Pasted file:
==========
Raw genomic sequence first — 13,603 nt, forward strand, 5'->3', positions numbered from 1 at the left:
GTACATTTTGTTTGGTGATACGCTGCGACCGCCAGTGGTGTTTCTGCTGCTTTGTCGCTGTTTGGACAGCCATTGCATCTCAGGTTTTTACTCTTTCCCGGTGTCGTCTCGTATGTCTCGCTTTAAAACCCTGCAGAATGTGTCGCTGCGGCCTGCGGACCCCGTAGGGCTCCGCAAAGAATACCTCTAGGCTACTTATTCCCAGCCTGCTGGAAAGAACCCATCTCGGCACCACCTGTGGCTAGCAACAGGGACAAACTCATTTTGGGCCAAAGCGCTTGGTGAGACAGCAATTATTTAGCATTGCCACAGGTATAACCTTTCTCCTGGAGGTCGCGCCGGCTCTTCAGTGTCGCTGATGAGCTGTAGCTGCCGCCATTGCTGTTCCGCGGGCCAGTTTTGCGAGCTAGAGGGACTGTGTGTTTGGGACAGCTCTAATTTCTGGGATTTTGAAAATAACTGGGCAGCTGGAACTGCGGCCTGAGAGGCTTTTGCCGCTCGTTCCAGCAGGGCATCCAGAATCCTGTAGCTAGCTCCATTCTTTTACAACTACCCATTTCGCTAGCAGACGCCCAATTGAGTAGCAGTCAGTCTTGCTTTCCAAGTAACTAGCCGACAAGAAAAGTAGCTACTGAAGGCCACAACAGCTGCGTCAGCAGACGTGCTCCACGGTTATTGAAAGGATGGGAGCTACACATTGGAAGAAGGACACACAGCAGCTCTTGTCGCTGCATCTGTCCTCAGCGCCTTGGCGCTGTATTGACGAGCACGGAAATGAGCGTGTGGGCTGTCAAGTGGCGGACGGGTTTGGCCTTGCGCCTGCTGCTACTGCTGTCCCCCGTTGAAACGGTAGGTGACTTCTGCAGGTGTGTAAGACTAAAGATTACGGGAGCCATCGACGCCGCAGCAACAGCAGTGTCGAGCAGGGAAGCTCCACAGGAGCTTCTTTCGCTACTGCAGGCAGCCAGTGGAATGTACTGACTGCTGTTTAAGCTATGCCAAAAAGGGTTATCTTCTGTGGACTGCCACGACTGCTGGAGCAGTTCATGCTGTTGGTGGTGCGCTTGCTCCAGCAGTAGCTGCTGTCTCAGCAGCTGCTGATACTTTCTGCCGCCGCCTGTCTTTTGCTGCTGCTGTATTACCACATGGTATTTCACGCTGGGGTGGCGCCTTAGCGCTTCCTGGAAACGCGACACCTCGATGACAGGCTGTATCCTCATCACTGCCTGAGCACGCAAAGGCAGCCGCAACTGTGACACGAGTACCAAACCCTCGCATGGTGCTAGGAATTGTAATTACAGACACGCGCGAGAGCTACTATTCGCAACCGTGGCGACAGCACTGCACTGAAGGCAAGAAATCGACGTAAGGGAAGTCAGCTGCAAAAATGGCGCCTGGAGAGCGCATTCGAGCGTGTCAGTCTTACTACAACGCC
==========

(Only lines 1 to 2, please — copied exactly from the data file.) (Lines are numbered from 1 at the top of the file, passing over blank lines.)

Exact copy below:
Raw genomic sequence first — 13,603 nt, forward strand, 5'->3', positions numbered from 1 at the left:
GTACATTTTGTTTGGTGATACGCTGCGACCGCCAGTGGTGTTTCTGCTGCTTTGTCGCTGTTTGGACAGCCATTGCATCTCAGGTTTTTACTCTTTCCCGGTGTCGTCTCGTATGTCTCGCTTTAAAACCCTGCAGAATGTGTCGCTGCGGCCTGCGGACCCCGTAGGGCTCCGCAAAGAATACCTCTAGGCTACTTATTCCCAGCCTGCTGGAAAGAACCCATCTCGGCACCACCTGTGGCTAGCAACAGGGACAAACTCATTTTGGGCCAAAGCGCTTGGTGAGACAGCAATTATTTAGCATTGCCACAGGTATAACCTTTCTCCTGGAGGTCGCGCCGGCTCTTCAGTGTCGCTGATGAGCTGTAGCTGCCGCCATTGCTGTTCCGCGGGCCAGTTTTGCGAGCTAGAGGGACTGTGTGTTTGGGACAGCTCTAATTTCTGGGATTTTGAAAATAACTGGGCAGCTGGAACTGCGGCCTGAGAGGCTTTTGCCGCTCGTTCCAGCAGGGCATCCAGAATCCTGTAGCTAGCTCCATTCTTTTACAACTACCCATTTCGCTAGCAGACGCCCAATTGAGTAGCAGTCAGTCTTGCTTTCCAAGTAACTAGCCGACAAGAAAAGTAGCTACTGAAGGCCACAACAGCTGCGTCAGCAGACGTGCTCCACGGTTATTGAAAGGATGGGAGCTACACATTGGAAGAAGGACACACAGCAGCTCTTGTCGCTGCATCTGTCCTCAGCGCCTTGGCGCTGTATTGACGAGCACGGAAATGAGCGTGTGGGCTGTCAAGTGGCGGACGGGTTTGGCCTTGCGCCTGCTGCTACTGCTGTCCCCCGTTGAAACGGTAGGTGACTTCTGCAGGTGTGTAAGACTAAAGATTACGGGAGCCATCGACGCCGCAGCAACAGCAGTGTCGAGCAGGGAAGCTCCACAGGAGCTTCTTTCGCTACTGCAGGCAGCCAGTGGAATGTACTGACTGCTGTTTAAGCTATGCCAAAAAGGGTTATCTTCTGTGGACTGCCACGACTGCTGGAGCAGTTCATGCTGTTGGTGGTGCGCTTGCTCCAGCAGTAGCTGCTGTCTCAGCAGCTGCTGATACTTTCTGCCGCCGCCTGTCTTTTGCTGCTGCTGTATTACCACATGGTATTTCACGCTGGGGTGGCGCCTTAGCGCTTCCTGGAAACGCGACACCTCGATGACAGGCTGTATCCTCATCACTGCCTGAGCACGCAAAGGCAGCCGCAACTGTGACACGAGTACCAAACCCTCGCATGGTGCTAGGAATTGTAATTACAGACACGCGCGAGAGCTACTATTCGCAACCGTGGCGACAGCACTGCACTGAAGGCAAGAAATCGACGTAAGGGAAGTCAGCTGCAAAAATGGCGCCTGGAGAGCGCATTCGAGCGTGTCAGTCTTACTACAACGCC